Tuesday, October 30, 2012

Central Deficiency with 2-3 fingers

Central deficiency (cleft hand) is classically as I have shown in previous blogs.  http://congenitalhand.wustl.edu/2012/05/cleft-hand-surgery.html We have previously published our experience with the classic central deficiency, that is the hand with a limited thumb- index web space, 3 fingers (index, ring, and small finger), and a large cleft http://www.ncbi.nlm.nih.gov/pubmed/18984341

However, there are many different varieties of cleft hand, as previously classified by Dr Ogino in Japan and Dr. Manske here in St. Louis.  Dr Ogino's classification is based on how many digits are missing and Dr Manske's classification, http://www.ncbi.nlm.nih.gov/pubmed/7594304  is based on the thumb web space- which is important for function.  If the thumb- index web space is limited, the overall hand function will be markedly limited.  The child will struggle to grab large objects but also will find it difficult to manipulate smaller ones.

With less common types of central deficiency, surgery is sometimes completely avoided or may be minimized.  Consider these 2 examples.


1)
A conjoined thumb with pinky finger in cleft hand.  Note the small web space.

Cleft hand with difficulty grasping large objects.  The thumb is not positioned to best grasp or pinched (i.e., not opposed to fingers)

Cleft hand xray.

We will likely help this child's function with 2 procedures, one to slightly deepen the web space to allow larger object grasp and a second to rotate and reposition the thumb in a position to better pinch and grasp against the pinky finger.

2) Consider the next child with a very similar hand.  A merged thumb and a single other digit.  However, the difference is that the cleft is deeper allowing the child to grasp larger objects and the thumb is opposed.  Look how the child can grasp with the thumb against the finger with a pen and with cheerios.  Surgery is unlikely to help.  Additionally, one might consider narrowing the thumb but I would argue against that procedure as I think it would hurt function and would be unlikely to help appearance.

A second child with similar cleft hand.

Cleft hand with a well- opposed thumb easily manipulating a pen.

Also able to easily manipulate a cheerio.  Note the position of the thumb against small finger.



8 comments:

  1. My son has this deformity. I have no one to relate to. Is there any websites available to speak with other parents and children about their situation? Feedback would be greatly appreciated.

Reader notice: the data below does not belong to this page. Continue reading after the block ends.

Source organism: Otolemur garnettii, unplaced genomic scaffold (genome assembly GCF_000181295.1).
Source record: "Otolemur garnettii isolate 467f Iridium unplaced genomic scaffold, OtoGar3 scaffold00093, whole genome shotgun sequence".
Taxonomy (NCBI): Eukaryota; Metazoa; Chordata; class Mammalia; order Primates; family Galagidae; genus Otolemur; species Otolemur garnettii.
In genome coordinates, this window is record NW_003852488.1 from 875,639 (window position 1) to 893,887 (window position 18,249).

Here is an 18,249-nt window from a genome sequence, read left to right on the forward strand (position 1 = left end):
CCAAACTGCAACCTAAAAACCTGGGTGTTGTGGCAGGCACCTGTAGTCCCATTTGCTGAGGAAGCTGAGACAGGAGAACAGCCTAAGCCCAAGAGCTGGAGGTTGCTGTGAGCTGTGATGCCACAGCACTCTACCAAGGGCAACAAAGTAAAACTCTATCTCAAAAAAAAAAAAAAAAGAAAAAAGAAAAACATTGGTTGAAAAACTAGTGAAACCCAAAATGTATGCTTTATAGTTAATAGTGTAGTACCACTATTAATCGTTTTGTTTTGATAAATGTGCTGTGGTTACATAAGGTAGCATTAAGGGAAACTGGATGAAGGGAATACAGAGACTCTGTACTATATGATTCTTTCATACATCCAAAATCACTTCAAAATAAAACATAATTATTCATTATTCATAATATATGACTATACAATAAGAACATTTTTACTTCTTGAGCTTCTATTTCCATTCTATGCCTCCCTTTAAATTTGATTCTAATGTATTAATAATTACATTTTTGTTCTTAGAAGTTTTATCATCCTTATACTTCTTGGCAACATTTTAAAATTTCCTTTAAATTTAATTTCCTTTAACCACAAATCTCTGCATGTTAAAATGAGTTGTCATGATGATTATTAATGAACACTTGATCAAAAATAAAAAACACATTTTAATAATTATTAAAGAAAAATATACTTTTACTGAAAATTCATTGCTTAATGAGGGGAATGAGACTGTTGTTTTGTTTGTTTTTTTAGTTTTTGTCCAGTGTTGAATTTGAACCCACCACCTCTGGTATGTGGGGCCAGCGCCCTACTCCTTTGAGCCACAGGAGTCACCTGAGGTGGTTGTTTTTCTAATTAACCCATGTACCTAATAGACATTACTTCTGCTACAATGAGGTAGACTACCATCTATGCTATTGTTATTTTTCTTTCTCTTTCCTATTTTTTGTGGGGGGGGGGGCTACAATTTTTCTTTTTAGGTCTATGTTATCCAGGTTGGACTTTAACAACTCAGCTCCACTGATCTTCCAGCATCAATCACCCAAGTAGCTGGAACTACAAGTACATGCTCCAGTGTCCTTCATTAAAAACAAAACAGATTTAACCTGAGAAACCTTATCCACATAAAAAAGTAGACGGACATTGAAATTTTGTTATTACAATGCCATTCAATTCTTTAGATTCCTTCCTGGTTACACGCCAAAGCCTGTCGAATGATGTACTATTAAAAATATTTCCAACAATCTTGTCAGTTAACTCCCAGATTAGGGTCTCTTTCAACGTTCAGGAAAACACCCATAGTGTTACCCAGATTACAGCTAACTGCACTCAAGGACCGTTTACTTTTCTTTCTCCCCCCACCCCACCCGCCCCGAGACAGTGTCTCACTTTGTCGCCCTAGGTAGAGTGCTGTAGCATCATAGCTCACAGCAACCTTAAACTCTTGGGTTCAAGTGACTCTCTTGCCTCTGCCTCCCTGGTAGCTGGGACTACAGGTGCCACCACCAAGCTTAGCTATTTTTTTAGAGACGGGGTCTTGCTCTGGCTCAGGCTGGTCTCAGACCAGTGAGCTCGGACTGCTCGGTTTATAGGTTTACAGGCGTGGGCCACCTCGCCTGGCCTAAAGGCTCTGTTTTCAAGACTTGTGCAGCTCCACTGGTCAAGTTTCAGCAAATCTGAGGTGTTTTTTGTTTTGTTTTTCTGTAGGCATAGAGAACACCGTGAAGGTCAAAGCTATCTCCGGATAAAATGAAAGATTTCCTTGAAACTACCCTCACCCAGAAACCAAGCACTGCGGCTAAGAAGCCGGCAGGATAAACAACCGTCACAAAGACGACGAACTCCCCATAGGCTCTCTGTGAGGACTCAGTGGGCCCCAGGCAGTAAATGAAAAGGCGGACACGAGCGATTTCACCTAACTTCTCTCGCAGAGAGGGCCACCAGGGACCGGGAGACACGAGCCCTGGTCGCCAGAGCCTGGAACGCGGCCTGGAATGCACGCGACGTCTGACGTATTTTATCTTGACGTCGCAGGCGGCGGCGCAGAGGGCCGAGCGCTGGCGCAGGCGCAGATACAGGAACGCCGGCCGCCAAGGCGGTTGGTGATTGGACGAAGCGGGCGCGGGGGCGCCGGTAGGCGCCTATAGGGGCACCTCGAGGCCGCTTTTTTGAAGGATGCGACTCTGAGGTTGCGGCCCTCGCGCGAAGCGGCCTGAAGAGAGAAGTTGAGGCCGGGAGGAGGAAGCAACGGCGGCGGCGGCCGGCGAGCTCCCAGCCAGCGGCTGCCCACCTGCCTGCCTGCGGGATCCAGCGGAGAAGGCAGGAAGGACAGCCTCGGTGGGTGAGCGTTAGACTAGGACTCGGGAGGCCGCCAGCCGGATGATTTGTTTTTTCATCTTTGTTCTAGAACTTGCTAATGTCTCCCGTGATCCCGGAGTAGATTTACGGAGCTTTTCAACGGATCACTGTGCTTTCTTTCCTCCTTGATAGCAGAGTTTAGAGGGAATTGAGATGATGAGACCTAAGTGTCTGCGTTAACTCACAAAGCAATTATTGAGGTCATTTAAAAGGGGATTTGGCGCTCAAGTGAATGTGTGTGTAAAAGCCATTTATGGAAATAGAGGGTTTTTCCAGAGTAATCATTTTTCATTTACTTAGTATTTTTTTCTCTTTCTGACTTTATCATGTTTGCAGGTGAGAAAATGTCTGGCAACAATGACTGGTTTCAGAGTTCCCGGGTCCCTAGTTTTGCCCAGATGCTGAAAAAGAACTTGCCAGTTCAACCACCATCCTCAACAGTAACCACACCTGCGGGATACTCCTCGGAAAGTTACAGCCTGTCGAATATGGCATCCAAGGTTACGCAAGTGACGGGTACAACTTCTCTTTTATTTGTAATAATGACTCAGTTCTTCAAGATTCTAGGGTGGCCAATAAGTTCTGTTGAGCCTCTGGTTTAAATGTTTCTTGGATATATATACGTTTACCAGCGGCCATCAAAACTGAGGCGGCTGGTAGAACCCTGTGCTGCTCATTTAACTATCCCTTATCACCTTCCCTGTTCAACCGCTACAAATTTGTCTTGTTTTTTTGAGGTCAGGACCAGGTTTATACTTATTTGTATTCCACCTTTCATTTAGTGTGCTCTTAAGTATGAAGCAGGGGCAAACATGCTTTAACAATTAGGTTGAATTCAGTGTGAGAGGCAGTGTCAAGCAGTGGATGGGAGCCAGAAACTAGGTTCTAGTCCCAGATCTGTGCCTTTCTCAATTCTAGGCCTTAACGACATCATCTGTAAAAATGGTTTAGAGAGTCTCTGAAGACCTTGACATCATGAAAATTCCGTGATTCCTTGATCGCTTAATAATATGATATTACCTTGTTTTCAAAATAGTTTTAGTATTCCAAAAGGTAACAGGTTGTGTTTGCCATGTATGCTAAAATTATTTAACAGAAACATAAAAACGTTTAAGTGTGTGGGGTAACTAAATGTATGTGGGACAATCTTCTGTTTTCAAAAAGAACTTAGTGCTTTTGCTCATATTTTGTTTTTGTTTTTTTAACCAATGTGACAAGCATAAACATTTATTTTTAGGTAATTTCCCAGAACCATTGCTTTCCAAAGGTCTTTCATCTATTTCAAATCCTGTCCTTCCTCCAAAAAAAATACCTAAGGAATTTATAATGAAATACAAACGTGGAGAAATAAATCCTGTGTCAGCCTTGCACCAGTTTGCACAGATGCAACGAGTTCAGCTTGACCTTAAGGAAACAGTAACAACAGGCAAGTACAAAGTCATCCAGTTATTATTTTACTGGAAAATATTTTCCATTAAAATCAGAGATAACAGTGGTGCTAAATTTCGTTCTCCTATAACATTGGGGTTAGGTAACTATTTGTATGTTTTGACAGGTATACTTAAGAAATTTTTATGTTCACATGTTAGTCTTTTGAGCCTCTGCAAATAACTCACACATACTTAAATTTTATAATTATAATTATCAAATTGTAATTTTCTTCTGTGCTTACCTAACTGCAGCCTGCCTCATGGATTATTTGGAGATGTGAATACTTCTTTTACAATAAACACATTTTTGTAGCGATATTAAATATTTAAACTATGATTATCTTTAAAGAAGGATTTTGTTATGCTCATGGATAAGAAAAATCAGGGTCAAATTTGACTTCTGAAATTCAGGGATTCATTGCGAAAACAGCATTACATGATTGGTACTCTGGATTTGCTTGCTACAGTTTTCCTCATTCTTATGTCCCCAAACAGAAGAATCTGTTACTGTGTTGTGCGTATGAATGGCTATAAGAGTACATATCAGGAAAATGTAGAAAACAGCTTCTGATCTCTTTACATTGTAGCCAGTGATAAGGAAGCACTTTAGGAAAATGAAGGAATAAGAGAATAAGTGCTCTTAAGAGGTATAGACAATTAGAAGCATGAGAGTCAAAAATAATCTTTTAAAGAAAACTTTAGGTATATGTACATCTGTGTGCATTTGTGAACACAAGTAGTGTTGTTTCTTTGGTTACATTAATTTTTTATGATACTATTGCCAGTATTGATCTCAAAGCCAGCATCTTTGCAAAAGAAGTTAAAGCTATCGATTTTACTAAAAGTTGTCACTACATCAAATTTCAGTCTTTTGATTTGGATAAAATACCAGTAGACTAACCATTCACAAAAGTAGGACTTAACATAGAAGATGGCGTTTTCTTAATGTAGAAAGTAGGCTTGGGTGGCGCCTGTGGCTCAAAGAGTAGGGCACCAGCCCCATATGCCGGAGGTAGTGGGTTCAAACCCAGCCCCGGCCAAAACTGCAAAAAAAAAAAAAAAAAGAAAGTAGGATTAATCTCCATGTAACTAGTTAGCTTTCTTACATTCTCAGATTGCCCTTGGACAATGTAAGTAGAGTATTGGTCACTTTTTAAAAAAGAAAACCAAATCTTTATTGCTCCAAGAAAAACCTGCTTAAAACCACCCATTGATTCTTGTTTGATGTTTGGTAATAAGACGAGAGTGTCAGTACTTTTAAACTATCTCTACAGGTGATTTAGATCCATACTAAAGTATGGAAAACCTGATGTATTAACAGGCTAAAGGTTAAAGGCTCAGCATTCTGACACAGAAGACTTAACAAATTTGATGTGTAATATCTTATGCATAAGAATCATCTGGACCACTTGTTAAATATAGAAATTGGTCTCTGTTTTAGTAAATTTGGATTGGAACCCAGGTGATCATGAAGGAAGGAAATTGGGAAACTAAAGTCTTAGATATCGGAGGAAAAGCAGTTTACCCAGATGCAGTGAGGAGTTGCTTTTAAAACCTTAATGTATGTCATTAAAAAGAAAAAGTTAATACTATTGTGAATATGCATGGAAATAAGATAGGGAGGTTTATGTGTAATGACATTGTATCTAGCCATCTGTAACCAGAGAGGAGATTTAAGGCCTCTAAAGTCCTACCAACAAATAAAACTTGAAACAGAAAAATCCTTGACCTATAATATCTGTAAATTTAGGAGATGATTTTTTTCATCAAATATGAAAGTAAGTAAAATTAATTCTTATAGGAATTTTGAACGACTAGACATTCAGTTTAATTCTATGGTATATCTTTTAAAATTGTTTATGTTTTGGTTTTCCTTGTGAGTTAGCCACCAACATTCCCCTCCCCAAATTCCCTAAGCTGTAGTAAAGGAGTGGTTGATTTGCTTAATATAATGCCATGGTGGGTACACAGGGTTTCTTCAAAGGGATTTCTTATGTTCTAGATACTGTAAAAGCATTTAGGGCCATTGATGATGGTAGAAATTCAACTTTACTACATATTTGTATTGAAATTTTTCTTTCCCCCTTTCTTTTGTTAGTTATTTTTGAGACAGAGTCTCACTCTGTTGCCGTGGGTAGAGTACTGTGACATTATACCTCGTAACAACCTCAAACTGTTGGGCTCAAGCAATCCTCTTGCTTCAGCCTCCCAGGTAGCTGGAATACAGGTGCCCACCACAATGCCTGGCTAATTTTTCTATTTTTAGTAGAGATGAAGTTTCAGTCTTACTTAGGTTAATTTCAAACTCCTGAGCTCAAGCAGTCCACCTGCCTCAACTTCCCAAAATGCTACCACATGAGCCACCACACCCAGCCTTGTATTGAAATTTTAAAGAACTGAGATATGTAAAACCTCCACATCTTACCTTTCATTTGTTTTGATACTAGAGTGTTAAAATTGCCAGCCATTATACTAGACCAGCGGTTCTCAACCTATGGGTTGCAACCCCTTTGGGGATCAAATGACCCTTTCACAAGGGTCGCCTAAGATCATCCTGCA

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    1. Please see the Links from my blog. All are reasonable sites to explore and many have family forums.

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  2. How do you do?
    I live in Japan.
    My child has the same hand as the child of the 2nd photograph of this page.
    However, two bones were contained in the thick thumb.
    How many bones are there in this child's thumb?

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    1. We often see patterns in even these rare anomalies. This child (see x-ray although it is difficult to interpret) also has 2 sets of bones in the thumb. This represents a merging of the index finger and the thumb most likely. I do not feel that separating these digits or narrowing the thumb is likely to be helpful. It might make the thumb look smaller but is unlikely to help function.

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  3. Hi Charles,
    We are living in Moscow. Our daughter has a similar problem as shown in your Figures. Currently, she is 13 months old. I am wondering if we can send you the photo and x-ray image for review? We would like to understand what kind of surgery can be recommended in our case.
    Thanks,
    Oleg

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    1. I would be happy to try and help with some general thoughts. Feel free to email at congenitalhand@wudosis.wustl.edu

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  4. Hi Charles,
    This is a very helpful post. I found it when searching on Google.
    My neighbor's son has a hand like this. He is very glad to read this post. Thank so much ! Charlotte
    Thank so much !

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